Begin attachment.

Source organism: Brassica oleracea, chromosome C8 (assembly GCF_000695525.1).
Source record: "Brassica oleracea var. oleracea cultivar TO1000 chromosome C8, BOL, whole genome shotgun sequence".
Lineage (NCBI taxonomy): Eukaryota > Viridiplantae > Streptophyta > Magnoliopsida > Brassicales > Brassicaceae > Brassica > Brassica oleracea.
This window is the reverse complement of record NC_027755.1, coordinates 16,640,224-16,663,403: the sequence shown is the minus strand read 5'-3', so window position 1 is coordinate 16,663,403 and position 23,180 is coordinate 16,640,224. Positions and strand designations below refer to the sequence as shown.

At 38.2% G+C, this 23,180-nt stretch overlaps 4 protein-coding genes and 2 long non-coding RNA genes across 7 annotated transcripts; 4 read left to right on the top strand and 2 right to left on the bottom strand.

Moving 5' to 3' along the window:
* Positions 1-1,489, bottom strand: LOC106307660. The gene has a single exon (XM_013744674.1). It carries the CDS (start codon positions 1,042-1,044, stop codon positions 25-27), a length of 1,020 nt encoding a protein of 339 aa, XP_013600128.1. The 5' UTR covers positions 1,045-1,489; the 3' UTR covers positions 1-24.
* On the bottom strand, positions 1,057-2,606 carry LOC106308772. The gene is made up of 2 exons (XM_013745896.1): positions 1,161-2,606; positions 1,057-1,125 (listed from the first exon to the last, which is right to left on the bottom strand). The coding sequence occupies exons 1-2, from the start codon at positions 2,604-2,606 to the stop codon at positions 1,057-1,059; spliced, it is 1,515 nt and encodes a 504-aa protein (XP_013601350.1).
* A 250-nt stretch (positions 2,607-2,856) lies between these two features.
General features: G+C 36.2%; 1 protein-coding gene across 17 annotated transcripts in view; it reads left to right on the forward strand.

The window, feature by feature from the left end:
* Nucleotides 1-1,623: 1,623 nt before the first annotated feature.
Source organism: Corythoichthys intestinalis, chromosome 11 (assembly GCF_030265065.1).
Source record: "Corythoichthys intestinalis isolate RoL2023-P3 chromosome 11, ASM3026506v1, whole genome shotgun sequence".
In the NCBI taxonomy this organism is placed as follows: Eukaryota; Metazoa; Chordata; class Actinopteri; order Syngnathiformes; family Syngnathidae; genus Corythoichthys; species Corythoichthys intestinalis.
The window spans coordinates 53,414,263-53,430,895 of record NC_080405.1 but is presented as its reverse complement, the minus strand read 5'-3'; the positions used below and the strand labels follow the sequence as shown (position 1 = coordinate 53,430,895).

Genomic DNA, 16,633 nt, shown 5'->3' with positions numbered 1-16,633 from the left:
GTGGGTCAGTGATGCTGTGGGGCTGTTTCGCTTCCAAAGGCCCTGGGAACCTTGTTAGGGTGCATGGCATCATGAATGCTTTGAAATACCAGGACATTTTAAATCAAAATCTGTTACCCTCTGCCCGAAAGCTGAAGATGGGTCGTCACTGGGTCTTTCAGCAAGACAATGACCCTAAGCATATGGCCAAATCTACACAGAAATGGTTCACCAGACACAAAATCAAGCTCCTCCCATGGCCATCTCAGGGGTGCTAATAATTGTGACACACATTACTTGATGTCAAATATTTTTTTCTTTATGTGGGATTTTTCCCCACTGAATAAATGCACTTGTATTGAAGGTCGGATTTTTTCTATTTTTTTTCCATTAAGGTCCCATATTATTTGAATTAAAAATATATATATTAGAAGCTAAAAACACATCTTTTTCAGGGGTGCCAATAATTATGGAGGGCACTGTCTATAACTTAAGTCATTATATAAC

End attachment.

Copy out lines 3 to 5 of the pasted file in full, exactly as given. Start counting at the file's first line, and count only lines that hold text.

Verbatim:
Lineage (NCBI taxonomy): Eukaryota > Viridiplantae > Streptophyta > Magnoliopsida > Brassicales > Brassicaceae > Brassica > Brassica oleracea.
This window is the reverse complement of record NC_027755.1, coordinates 16,640,224-16,663,403: the sequence shown is the minus strand read 5'-3', so window position 1 is coordinate 16,663,403 and position 23,180 is coordinate 16,640,224. Positions and strand designations below refer to the sequence as shown.

At 38.2% G+C, this 23,180-nt stretch overlaps 4 protein-coding genes and 2 long non-coding RNA genes across 7 annotated transcripts; 4 read left to right on the top strand and 2 right to left on the bottom strand.